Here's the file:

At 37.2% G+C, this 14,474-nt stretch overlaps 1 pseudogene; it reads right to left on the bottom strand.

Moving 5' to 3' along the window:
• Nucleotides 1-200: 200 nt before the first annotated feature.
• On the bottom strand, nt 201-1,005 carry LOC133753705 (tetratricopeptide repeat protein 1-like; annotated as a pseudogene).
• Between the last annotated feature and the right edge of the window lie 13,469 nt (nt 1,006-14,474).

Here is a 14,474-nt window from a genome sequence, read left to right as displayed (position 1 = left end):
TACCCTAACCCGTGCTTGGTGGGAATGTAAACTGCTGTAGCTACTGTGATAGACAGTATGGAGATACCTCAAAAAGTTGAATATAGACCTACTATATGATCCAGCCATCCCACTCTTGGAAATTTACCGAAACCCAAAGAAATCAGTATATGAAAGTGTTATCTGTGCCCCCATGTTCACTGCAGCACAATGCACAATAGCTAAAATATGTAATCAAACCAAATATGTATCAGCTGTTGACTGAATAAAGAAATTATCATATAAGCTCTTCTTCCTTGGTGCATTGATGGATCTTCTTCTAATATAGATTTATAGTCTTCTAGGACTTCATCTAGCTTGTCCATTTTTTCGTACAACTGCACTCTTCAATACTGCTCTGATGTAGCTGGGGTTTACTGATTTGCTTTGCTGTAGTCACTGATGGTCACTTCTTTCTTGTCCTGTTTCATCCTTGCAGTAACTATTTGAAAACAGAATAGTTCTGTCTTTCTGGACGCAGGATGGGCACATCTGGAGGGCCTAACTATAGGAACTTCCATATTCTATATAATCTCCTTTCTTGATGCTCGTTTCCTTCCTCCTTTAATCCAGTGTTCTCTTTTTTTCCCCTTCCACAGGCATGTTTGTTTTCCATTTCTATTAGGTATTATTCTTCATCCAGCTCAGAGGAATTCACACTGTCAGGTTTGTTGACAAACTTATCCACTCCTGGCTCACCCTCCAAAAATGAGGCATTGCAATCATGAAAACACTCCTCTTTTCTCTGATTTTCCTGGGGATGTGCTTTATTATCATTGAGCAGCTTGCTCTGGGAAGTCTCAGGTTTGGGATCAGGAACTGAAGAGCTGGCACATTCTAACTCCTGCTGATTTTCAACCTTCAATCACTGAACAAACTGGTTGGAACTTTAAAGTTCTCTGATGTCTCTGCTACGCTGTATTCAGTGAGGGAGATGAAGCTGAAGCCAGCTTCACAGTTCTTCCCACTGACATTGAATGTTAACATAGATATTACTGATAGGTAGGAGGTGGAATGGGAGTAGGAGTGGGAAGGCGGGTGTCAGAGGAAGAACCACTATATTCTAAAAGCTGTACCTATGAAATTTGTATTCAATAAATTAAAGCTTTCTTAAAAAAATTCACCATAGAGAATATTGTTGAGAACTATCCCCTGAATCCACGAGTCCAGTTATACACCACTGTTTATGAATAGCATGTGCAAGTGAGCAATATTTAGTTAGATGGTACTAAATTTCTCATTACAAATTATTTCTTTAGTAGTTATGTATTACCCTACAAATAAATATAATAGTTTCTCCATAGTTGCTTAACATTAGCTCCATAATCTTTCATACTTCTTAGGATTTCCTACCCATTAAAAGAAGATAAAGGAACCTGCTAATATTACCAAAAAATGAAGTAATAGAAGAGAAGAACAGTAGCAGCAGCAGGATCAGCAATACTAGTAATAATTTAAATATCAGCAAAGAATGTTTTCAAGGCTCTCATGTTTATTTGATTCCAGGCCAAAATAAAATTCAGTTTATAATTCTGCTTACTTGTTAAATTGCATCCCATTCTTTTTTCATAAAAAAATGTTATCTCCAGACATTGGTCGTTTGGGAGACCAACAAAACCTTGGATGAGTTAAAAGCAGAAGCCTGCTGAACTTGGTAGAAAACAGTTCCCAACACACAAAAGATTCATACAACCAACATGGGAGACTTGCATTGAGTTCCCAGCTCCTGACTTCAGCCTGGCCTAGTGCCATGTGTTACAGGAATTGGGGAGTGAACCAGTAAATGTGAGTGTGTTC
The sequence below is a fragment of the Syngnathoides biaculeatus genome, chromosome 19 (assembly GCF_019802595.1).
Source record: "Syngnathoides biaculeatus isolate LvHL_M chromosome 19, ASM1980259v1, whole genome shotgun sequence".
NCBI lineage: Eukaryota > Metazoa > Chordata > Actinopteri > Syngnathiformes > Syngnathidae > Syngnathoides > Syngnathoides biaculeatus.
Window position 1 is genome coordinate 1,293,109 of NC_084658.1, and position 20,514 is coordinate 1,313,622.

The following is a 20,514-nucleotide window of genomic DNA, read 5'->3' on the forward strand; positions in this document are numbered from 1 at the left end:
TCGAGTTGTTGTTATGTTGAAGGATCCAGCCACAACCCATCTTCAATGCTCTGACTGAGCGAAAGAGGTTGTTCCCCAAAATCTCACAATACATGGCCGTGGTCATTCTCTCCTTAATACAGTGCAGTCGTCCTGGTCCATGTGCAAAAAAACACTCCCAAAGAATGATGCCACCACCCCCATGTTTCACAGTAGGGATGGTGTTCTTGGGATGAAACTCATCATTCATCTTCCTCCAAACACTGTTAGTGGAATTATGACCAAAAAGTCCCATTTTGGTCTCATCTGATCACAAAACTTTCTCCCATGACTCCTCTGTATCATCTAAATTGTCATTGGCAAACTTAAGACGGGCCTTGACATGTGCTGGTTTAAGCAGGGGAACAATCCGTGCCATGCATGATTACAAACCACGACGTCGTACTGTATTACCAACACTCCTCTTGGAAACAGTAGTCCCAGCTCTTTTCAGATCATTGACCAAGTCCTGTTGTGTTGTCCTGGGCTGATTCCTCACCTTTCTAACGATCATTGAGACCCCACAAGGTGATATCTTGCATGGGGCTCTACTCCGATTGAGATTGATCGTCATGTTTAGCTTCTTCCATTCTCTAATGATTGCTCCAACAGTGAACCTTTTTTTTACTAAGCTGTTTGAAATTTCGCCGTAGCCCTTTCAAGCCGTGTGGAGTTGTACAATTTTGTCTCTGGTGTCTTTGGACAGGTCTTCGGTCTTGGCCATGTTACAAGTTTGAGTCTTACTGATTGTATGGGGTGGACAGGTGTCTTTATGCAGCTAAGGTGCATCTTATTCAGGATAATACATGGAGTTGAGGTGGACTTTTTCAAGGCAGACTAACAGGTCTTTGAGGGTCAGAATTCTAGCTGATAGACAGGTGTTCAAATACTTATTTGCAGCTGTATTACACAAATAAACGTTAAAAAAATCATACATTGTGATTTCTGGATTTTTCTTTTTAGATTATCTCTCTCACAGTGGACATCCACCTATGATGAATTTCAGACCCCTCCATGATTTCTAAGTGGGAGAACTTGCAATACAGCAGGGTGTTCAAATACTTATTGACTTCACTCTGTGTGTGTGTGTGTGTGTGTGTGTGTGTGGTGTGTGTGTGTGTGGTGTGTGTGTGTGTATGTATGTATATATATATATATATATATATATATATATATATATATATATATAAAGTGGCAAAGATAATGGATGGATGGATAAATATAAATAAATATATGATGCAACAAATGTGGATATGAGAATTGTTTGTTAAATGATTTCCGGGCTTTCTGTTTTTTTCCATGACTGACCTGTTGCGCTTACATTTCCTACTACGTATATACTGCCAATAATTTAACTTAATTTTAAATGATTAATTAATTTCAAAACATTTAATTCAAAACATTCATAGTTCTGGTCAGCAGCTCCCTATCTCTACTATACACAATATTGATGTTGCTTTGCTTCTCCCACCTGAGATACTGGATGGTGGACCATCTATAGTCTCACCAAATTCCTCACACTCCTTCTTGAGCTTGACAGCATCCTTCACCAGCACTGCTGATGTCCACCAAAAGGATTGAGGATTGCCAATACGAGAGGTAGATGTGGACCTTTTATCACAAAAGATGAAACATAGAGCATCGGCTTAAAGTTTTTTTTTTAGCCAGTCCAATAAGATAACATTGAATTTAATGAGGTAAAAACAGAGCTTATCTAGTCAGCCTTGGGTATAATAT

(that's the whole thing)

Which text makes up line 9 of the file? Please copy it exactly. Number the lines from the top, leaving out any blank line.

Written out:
Source record: "Syngnathoides biaculeatus isolate LvHL_M chromosome 19, ASM1980259v1, whole genome shotgun sequence".